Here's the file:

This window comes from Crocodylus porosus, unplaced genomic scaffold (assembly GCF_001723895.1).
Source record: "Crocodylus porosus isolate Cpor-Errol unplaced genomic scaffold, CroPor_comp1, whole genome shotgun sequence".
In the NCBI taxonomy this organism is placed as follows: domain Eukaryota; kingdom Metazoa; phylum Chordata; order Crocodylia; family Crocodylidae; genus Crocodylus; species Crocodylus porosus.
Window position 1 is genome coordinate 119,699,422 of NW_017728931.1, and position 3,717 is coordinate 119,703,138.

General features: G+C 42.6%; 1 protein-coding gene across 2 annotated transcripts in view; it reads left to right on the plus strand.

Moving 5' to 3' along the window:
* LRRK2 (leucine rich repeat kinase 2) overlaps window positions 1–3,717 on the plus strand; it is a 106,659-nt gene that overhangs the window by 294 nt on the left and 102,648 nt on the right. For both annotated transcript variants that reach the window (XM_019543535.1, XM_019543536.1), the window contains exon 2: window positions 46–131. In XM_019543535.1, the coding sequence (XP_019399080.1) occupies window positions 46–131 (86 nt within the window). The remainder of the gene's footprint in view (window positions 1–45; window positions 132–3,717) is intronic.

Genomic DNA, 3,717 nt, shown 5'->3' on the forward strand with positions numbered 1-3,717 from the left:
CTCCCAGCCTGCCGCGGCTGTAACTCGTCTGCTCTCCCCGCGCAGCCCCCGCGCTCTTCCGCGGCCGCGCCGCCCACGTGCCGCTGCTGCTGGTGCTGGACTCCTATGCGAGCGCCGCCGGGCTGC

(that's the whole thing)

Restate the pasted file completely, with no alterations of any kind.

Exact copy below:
This window comes from Crocodylus porosus, unplaced genomic scaffold (assembly GCF_001723895.1).
Source record: "Crocodylus porosus isolate Cpor-Errol unplaced genomic scaffold, CroPor_comp1, whole genome shotgun sequence".
In the NCBI taxonomy this organism is placed as follows: domain Eukaryota; kingdom Metazoa; phylum Chordata; order Crocodylia; family Crocodylidae; genus Crocodylus; species Crocodylus porosus.
Window position 1 is genome coordinate 119,699,422 of NW_017728931.1, and position 3,717 is coordinate 119,703,138.

General features: G+C 42.6%; 1 protein-coding gene across 2 annotated transcripts in view; it reads left to right on the plus strand.

Moving 5' to 3' along the window:
* LRRK2 (leucine rich repeat kinase 2) overlaps window positions 1–3,717 on the plus strand; it is a 106,659-nt gene that overhangs the window by 294 nt on the left and 102,648 nt on the right. For both annotated transcript variants that reach the window (XM_019543535.1, XM_019543536.1), the window contains exon 2: window positions 46–131. In XM_019543535.1, the coding sequence (XP_019399080.1) occupies window positions 46–131 (86 nt within the window). The remainder of the gene's footprint in view (window positions 1–45; window positions 132–3,717) is intronic.

Genomic DNA, 3,717 nt, shown 5'->3' on the forward strand with positions numbered 1-3,717 from the left:
CTCCCAGCCTGCCGCGGCTGTAACTCGTCTGCTCTCCCCGCGCAGCCCCCGCGCTCTTCCGCGGCCGCGCCGCCCACGTGCCGCTGCTGCTGGTGCTGGACTCCTATGCGAGCGCCGCCGGGCTGC